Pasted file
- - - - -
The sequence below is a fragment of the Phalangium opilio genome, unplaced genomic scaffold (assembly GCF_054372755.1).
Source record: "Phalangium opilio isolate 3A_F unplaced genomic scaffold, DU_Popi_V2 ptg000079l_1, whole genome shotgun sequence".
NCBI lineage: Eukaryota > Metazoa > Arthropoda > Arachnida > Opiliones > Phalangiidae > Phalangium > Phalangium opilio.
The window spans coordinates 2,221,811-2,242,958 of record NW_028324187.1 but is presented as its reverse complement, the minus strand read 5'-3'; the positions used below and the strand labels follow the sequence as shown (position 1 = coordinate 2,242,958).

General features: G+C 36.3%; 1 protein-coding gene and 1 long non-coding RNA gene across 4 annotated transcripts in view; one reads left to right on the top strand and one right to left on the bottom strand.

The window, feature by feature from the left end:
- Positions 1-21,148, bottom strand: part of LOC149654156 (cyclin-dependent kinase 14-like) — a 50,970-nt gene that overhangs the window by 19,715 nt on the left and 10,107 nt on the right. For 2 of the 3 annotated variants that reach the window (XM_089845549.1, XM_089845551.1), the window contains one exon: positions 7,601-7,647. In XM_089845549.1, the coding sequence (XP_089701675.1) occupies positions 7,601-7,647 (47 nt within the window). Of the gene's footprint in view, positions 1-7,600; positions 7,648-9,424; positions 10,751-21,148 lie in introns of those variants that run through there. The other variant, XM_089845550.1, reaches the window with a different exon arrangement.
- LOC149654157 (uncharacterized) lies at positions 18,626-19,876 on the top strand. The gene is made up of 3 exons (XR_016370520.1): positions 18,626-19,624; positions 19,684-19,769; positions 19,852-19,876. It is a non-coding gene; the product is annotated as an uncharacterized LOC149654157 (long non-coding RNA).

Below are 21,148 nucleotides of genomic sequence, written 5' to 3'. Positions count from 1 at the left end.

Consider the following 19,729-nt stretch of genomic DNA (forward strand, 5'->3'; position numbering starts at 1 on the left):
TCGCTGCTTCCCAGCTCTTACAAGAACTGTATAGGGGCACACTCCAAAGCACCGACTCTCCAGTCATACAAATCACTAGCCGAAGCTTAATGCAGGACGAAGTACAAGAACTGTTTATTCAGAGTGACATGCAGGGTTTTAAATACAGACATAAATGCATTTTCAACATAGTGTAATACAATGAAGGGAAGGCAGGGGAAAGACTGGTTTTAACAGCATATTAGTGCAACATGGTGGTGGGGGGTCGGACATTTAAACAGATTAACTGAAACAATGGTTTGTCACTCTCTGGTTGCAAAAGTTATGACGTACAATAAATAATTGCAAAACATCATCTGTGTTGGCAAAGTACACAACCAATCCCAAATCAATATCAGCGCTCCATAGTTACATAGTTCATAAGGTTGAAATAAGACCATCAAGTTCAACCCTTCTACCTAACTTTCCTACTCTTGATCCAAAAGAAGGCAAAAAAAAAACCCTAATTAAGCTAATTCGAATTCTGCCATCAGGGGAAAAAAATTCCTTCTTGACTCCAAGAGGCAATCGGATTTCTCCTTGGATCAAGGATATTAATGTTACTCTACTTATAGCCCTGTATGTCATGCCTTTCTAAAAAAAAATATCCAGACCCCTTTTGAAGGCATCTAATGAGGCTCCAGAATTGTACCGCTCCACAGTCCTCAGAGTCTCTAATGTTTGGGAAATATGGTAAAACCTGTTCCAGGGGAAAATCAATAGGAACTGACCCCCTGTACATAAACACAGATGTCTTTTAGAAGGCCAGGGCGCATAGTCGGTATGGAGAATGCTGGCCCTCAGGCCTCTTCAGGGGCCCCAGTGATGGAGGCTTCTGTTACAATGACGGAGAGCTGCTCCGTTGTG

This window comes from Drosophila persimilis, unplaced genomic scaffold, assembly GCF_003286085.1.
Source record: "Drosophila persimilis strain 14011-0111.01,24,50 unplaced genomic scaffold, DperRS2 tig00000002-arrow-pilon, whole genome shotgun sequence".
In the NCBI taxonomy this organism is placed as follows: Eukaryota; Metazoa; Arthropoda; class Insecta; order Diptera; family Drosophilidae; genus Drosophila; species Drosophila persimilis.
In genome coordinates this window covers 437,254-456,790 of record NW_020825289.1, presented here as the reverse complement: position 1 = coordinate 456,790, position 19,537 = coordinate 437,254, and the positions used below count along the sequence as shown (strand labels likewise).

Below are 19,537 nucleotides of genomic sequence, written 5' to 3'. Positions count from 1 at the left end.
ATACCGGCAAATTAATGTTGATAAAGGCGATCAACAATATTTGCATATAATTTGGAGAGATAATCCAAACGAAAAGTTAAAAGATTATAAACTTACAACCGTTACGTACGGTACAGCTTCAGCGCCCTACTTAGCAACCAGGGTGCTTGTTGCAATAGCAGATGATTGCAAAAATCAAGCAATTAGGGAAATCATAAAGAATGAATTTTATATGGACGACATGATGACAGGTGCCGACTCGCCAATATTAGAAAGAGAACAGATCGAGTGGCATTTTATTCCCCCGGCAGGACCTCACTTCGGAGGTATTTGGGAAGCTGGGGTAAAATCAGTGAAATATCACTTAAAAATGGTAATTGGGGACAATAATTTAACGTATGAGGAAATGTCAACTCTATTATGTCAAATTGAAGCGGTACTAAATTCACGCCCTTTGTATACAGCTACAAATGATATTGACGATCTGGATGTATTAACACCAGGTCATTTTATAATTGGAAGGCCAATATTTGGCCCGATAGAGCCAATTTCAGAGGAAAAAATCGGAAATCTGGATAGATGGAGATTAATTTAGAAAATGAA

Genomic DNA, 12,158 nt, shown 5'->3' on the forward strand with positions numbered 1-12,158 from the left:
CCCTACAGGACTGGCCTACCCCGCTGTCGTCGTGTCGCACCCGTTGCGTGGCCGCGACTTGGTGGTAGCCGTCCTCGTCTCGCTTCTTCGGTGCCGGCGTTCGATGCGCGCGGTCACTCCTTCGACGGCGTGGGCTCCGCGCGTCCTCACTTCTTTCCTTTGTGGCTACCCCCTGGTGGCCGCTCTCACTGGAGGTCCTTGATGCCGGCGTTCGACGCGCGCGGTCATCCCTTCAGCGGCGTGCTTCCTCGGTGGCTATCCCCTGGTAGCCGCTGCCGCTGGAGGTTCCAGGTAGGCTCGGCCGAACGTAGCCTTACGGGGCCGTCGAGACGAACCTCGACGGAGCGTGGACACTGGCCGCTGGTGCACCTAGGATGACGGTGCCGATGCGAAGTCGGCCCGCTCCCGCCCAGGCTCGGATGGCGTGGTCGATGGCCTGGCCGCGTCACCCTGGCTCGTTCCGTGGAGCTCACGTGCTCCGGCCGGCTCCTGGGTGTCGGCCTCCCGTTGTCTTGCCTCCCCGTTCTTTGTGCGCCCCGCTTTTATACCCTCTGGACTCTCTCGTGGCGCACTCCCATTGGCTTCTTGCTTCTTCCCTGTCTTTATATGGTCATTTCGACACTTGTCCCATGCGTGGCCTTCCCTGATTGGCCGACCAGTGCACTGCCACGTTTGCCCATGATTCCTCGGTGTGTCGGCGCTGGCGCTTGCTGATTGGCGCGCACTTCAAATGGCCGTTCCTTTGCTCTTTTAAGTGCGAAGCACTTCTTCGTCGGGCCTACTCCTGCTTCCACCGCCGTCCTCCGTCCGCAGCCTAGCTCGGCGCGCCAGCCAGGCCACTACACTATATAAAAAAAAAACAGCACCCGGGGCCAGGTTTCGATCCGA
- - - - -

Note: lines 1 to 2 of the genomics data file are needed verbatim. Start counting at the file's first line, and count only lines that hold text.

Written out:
The sequence below is a fragment of the Phalangium opilio genome, unplaced genomic scaffold (assembly GCF_054372755.1).
Source record: "Phalangium opilio isolate 3A_F unplaced genomic scaffold, DU_Popi_V2 ptg000079l_1, whole genome shotgun sequence".